We talk shop with powerhouse designer and creative director, Vincent Van Duysen
Established Belgian architect Vincent Van Duysen has long been feted for his serene, pared-down, monastic- looking, albeit comfortable interiors. After graduating in 1985 from the Higher Institute of Architecture Sint-Lucas in Ghent, he worked for practices in Brussels and Milan, then founded his studio in 1990. Over the years, he has designed high-end showrooms and homes in Europe, the US and Middle East as well as furniture for Molteni&C, B&B Italia, among others, and lighting for Flos.
Today, he feels the need for calm interiors is greater than ever: ‘We lead such fast-track, digitalised lives. Our requirements are met immediately,’ he asserts as we chat on his sprawling sofa Gregor — his new clean-lined design for Molteni&C, launched this year. ‘I want my interiors to help slow things down.’ The youthful-looking Van Duysen, dressed in a baseball cap, jeans and trainers, has been art director of the Molteni Group’s Molteni&C furniture company and Dada kitchen brand since 2016; he recently designed its Knightsbridge showroom where we meet.
I want my interiors to help slow things down
‘We don’t call it a showroom but a home,’ he hastens to point out. No matter that many of us are glued to our computers at home, he equates homes with ‘calm and contemplation’. To this end, the showroom is filled with contemporary Italian art and tactile fabrics. ‘Fabrics soften architecture,’ he states, adding that his passion for fabrics stems from his Flanders roots: ‘My family were in the carpet industry.’
Aptly, he is also art director of fabric brand Sahco, owned by textiles company Kvadrat. He recently designed Kvadrat’s first showroom focusing on domestic fabrics in London. It’s inspired by libraries and swatches are displayed on shelves like books.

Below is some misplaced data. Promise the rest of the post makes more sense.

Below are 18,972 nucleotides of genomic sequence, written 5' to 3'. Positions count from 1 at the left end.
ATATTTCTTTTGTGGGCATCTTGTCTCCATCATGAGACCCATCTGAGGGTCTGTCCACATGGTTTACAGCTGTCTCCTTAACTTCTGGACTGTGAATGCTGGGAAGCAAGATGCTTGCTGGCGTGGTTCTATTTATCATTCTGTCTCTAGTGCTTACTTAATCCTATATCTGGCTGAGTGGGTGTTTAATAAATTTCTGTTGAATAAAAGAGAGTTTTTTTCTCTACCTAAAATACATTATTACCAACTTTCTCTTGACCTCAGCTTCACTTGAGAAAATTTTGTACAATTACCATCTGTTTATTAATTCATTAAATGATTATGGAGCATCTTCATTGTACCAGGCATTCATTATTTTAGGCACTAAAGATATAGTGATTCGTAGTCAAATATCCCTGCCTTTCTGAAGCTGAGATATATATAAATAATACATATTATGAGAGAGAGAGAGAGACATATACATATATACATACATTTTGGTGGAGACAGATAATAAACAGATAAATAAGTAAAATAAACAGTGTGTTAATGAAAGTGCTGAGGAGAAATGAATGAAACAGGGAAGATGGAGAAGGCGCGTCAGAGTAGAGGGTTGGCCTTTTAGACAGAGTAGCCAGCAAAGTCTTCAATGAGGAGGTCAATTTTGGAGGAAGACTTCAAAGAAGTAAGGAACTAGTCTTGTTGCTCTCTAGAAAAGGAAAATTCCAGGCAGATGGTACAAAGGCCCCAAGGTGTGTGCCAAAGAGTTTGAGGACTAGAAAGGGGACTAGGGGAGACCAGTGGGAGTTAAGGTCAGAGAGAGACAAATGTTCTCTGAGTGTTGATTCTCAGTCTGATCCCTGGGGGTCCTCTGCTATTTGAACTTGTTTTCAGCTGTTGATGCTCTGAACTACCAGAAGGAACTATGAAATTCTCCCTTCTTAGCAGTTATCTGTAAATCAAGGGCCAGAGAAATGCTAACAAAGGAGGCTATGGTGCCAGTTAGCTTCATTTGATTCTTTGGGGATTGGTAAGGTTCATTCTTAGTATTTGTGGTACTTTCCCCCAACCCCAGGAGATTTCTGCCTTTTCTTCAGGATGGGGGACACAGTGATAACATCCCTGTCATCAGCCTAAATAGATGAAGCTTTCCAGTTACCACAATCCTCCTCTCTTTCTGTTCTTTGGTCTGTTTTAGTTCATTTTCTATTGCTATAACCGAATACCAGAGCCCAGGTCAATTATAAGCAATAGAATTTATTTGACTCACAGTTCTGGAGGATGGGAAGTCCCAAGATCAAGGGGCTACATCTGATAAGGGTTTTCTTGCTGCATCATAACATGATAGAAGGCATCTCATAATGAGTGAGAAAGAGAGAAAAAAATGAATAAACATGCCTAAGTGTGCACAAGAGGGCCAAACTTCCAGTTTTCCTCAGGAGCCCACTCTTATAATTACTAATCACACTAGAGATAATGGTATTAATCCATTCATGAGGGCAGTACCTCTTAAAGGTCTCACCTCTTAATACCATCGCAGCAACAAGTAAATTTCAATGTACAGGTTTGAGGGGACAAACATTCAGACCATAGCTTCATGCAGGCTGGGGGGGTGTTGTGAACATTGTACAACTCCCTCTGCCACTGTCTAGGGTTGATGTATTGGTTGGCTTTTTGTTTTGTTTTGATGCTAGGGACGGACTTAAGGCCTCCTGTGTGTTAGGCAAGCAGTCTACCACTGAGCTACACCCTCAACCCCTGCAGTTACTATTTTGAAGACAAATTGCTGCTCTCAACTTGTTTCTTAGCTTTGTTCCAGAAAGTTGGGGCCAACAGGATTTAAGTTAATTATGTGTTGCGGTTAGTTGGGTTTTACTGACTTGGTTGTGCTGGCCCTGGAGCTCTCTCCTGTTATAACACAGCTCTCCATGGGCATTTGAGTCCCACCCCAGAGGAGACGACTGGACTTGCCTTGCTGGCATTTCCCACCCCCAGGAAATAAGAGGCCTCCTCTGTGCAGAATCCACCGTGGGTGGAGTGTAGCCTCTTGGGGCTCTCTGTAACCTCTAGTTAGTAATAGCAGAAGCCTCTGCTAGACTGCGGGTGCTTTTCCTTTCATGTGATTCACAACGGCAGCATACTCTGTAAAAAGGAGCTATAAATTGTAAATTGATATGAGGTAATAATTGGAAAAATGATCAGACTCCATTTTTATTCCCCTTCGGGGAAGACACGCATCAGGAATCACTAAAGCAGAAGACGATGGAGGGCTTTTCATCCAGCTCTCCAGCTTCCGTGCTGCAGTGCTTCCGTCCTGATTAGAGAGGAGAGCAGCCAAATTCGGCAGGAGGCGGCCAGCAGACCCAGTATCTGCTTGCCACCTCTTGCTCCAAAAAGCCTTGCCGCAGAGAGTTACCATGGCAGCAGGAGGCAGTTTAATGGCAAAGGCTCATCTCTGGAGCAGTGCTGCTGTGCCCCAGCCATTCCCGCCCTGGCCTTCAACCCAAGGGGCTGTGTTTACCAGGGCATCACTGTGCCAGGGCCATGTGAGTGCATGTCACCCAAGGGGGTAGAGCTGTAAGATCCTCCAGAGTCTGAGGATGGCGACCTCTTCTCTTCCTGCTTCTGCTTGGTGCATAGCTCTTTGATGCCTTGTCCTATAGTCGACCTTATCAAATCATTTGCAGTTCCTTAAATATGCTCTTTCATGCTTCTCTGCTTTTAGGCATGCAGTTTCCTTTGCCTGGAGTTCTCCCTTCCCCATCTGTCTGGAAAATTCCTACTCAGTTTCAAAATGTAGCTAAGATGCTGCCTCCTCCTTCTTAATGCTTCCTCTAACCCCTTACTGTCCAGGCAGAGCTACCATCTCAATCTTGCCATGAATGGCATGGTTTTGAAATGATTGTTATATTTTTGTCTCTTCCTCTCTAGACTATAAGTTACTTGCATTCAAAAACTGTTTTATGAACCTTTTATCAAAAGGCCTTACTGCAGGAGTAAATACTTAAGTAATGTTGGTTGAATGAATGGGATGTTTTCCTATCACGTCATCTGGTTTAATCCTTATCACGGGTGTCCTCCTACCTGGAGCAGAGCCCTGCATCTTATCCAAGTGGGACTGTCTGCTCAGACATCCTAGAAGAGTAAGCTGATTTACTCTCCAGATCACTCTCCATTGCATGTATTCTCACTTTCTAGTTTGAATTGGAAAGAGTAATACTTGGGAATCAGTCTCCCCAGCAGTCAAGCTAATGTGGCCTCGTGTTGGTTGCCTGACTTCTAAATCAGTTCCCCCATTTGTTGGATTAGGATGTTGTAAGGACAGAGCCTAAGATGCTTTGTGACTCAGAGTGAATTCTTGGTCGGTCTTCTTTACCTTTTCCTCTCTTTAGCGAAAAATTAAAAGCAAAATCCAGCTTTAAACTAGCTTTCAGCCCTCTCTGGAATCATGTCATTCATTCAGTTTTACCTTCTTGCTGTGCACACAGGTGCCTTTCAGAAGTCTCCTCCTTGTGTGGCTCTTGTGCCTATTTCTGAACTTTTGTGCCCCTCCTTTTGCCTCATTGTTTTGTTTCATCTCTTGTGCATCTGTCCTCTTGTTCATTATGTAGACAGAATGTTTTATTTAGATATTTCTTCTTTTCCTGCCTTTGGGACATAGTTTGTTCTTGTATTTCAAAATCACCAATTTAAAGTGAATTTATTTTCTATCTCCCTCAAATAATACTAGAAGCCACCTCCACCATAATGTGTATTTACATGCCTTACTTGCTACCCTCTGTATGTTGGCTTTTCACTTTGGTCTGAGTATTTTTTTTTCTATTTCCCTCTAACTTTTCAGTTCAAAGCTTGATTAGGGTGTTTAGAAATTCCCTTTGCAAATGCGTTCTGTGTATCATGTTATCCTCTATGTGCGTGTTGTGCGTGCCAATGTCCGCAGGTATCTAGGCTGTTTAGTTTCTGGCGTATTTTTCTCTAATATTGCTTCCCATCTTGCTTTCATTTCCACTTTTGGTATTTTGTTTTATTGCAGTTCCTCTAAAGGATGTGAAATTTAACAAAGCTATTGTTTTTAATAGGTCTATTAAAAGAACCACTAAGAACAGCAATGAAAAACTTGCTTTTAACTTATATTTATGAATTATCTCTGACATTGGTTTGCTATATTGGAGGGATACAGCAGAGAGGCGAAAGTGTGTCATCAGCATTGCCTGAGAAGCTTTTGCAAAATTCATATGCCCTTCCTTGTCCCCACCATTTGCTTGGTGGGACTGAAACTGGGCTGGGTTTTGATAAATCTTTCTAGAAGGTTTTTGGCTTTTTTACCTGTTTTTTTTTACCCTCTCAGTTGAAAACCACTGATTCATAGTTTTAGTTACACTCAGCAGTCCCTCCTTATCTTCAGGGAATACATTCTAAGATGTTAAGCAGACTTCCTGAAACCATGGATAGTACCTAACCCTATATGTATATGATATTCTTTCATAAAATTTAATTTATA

We don’t call it a showroom but a home
The Molteni&C/ Dada showroom itself — formerly the Skandium store, for years a mecca for Scandi fans — has a strong visual link to the street, its full-height ground-floor windows facing such hallowed Knightsbridge landmarks as the neo-baroque London Oratory church. Yet Van Duysen wanted the store to feel ‘anarchic’ since he perceives London as ‘avant-garde and progressive’. ‘I chose dark wall colours to reflect this. There were restrictions on what I could do but I stripped away details.’
One intervention is a new wooden staircase with recessed handrails softly lit by LED lighting. This leads to an almost nightclub-like basement with charcoal grey walls and spot lighting, also furnished with pieces by other designers, from Gio Ponti to young designer Francesco Meda. Van Duysen likes to place furniture in clean-lined, almost neutral spaces, so I’m curious to know what his specific architectural influences are. ‘Ancient Greek architecture, Le Corbusier and Louis Kahn…’ he replies. He is a fan, too, of Tadao Ando, known for his love of simplicity, judging by a thumping monograph on the Japanese architect on a nearby coffee table. Given that this would take an age to read, it seems to tally with Van Duysen’s vision of leading slower lives.